News & Reviews News Wire J.B. Hunt and BNSF tout new faster, more reliable premium domestic intermodal service

J.B. Hunt and BNSF tout new faster, more reliable premium domestic intermodal service

By Bill Stephens | November 7, 2023

The Quantum service aims to convert 7 to 11 million truckloads that have never moved on rail before

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Double-stack container train passing maintenance equipment
A BNSF intermodal train, consisting almost entirely of J.B. Hunt containers, slows for maintenance work in Hinsdale, Ill., on June 13, 2021. David Lassen

J.B. Hunt and BNSF Railway today launched faster, more reliable premium domestic intermodal service that they say will eventually convert millions of truckloads to rail.

The Quantum service — which revives a name that Santa Fe and J.B. Hunt used when they began their TOFC alliance in 1989 — shaves as much as a day from traditional schedules while offering truck-like 95% on-time performance. Flexible rates range between those of traditional intermodal and over-the-road service.

Quantum takes aim at highly service-sensitive freight that’s never been on rails before.

J.B. Hunt and BNSF have been working to improve their core intermodal service in order to regain market share lost to the highway over the past few years of service disruptions. “Quantum is over and above that. We believe there’s been quite a bit of freight that our customers thought was too service sensitive and they didn’t want to risk service failures and … they never considered intermodal,” Spencer Frazier, executive vice president of marketing and sales at J.B. Hunt, said in an interview.

“We’re going to expand the intermodal market,” he says.

The keys to Quantum: An unprecedented level of coordination involving J.B. Hunt, BNSF, and the customer, plus transit-time customization that’s built around each customer’s needs.

J.B. Hunt and BNSF began test moves shortly after a team of Hunt employees began working alongside railroaders at a new intermodal innovation center at BNSF headquarters in Fort Worth on July 5. The tests included shipments for several customers on several intermodal lanes on the BNSF network.

“The reliability on the loads’ door-to-door, on-time performance that we’ve seen in that proof of concept is 98% on time,” Tom Williams, BNSF’s group vice president of consumer products, tells Trains News Wire. “So we’re pretty excited about the results that we’ve seen through the pilot. And we’re ready to launch this now and see more volume at scale.”

Knowing precise transit time requirements is what enables J.B. Hunt and BNSF to offer faster door-to-door schedules for each customer.

A traditional intermodal load might involve a customer moving a container from a transload center near a port to an inland distribution center. In those cases, J.B. Hunt offers a transit guide that includes some built-in flexibility on pickup and delivery times.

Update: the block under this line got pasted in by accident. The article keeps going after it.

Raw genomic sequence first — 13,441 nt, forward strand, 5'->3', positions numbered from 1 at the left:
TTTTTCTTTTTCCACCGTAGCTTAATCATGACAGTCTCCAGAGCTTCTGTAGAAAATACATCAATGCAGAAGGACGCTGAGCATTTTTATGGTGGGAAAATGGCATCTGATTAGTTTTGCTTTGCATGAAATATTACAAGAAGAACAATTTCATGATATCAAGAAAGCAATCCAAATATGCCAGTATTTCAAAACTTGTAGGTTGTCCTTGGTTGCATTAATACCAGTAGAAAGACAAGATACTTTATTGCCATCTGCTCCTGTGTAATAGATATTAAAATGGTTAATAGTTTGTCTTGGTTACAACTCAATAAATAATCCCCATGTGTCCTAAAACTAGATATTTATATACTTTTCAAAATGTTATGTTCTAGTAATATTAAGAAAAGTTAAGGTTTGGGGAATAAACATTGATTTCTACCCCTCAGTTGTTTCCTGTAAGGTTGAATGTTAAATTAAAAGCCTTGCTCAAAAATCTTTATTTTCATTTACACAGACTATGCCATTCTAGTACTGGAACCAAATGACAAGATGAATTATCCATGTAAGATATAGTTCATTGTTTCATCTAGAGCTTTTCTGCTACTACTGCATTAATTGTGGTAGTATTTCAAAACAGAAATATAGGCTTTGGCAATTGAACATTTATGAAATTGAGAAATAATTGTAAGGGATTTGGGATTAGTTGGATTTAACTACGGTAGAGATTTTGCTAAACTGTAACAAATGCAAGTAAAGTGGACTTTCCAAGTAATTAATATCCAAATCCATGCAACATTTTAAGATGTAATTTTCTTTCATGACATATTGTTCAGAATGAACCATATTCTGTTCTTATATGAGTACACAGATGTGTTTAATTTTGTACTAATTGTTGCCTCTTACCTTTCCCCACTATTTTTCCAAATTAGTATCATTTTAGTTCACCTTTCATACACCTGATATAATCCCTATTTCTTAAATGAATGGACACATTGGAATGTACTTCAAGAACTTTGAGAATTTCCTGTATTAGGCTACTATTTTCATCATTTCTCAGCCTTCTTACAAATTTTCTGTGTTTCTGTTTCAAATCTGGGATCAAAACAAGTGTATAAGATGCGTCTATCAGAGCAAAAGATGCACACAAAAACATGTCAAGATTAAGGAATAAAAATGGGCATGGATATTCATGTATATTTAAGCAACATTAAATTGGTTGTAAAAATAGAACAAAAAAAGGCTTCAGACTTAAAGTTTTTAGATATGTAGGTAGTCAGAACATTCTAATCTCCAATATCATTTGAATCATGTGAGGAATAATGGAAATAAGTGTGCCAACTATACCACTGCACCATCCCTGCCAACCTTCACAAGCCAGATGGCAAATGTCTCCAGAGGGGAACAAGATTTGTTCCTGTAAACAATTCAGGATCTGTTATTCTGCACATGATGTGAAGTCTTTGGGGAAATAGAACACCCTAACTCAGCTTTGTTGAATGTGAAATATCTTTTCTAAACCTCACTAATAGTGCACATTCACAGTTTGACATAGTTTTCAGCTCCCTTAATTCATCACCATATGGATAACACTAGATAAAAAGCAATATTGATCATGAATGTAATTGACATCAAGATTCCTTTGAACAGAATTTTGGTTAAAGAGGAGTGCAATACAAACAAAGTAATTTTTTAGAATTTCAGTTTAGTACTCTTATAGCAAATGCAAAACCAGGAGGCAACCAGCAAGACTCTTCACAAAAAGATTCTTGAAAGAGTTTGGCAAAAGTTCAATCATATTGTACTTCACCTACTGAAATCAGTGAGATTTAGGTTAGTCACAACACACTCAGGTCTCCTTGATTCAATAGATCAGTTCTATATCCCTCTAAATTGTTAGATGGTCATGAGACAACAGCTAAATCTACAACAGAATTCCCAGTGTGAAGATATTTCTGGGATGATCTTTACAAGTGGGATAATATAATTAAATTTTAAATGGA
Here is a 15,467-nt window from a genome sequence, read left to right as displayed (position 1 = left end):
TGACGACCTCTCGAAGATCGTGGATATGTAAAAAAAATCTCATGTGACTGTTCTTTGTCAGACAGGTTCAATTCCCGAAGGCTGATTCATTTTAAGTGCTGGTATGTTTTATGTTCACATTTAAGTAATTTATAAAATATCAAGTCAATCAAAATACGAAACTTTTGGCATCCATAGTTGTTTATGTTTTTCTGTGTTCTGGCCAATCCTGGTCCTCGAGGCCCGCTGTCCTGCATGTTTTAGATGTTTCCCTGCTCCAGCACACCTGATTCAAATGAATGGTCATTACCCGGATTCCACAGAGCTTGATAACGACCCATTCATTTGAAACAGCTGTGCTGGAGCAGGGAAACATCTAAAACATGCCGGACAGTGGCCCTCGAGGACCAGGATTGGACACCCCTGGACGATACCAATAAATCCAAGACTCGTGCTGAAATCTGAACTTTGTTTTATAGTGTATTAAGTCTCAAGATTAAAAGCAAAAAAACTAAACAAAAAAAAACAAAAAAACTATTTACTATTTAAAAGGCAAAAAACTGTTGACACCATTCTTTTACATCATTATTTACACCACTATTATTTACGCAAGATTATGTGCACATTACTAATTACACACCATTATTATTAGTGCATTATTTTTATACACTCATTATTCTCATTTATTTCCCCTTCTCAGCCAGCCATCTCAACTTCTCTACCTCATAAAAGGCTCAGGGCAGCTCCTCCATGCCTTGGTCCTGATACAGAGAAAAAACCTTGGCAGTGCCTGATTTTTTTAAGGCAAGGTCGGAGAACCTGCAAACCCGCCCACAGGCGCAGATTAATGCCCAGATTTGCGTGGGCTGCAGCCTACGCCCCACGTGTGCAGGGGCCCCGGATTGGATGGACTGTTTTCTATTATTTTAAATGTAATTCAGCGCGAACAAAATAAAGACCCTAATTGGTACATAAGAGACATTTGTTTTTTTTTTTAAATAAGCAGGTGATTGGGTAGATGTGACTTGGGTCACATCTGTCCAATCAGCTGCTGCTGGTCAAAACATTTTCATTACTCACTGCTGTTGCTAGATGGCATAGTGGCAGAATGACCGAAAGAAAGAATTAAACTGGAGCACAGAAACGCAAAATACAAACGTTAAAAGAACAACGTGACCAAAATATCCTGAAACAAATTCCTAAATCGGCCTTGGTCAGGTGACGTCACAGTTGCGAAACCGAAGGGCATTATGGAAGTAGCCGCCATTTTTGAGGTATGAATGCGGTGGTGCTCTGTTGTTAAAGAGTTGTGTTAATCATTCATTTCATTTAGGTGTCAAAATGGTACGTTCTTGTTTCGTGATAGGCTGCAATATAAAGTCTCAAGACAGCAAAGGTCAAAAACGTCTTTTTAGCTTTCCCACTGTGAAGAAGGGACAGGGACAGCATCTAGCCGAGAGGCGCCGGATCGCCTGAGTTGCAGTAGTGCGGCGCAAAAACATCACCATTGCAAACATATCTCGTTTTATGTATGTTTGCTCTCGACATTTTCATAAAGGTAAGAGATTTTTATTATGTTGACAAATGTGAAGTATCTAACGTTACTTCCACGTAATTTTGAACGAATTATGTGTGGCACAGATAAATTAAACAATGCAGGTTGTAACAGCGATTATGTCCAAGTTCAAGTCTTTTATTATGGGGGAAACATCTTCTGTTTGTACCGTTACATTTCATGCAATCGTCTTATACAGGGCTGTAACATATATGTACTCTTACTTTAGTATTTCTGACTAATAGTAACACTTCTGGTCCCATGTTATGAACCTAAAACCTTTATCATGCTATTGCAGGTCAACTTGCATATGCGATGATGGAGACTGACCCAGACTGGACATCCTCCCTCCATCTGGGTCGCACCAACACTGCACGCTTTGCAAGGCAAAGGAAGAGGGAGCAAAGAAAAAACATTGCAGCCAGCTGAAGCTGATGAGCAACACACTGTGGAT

“With Quantum, what we’re doing is asking for the opportunity for a transit guide on something that they consider more sensitive, more specific,” Darren Field, president of J.B. Hunt intermodal, said in an interview. “And you’re highly customizing and planning on the front end. You’re going to have the order ready by time x, noon. We’re going to have a driver there to pick it up shortly after that. We’re going to make the cutoff at the front end, probably same day. BNSF is loading it on the train assigned to that transit — however we designed it. Again, it’s customized. It’s not necessarily an expedited product. It’s a product built around meeting a very specific set of parameters that the customer needs.”

J.B. Hunt will provide priority dray movements for Quantum shipments.

White intermodal containers and truck trailers on train
J.B. Hunt containers and trailers made up the bulk of the loads on a westbound BNSF intermodal train at Hinsdale, Ill., on Sunday, Nov. 5. The companies will reintroduce the Quantum name used early in their partnership for a new premium intermodal service. David Lassen

For its part, BNSF aims to provide the capacity necessary to efficiently and reliably handle Quantum loads within existing service. “We’re not planning a Quantum train,” Williams says.

“Train starts will flex on volume growth over time,” Williams says. “And so as we grow our volume we’ll add train starts, but it’s really a function of having that train capacity there so that the overall consistency and network reliability supports layering on this managed product so that we can squeeze that door-to-door transit time for the Quantum freight.”

Quantum loads will get priority in terminals, where new BNSF systems driven by artificial intelligence have streamlined the loading and unloading process. BNSF’s Load Planner Optimization tool manages the complexities of where containers should ride on each train. The system is operational at six terminals and will go live at five more next week.

“It’s important because we’ve got the service priority needs built into that optimization tool,” Williams says, noting the tech systems reduce the miles hostler rigs drive and speed track turn times. “A key piece of that is also making sure that we’re tapping into the customer service needs for the individual units.”

Based on customer reaction to the pilot program, J.B. Hunt expects Quantum volume to ramp up right out of the gate.

“We’ve been able to convert highway freight and feel like with this particular launch, and a couple other deep service designs we’re doing with customers right now, we’ll be able to expand this pretty quickly,” Frazier says.

Ultimately there are between 7 million and 11 million loads that J.B. Hunt believes can move via intermodal on the BNSF network. J.B. Hunt handled 2 million intermodal loads last year, while railroads carried 7.9 million domestic intermodal containers and trailers in the U.S. last year.

Intermodal analyst Larry Gross says the Quantum service seems to have the right combination of speed, reliability, and price to attract volume off the highway.

“Service consistency is key to unlocking potential intermodal growth. Shippers will accept that intermodal is slower than truck in order to take advantage of the savings that intermodal has to offer,” Gross says. “But the tolerance level of shippers to unreliable service is very low, because not delivering the load when promised is hugely disruptive to their operations. Trucks provide on-time service to shippers 95% of the time or more. If intermodal can provide that level of reliability while saving shippers money, many more will be willing to trust their freight to the rail and intermodal’s share of the market will grow.”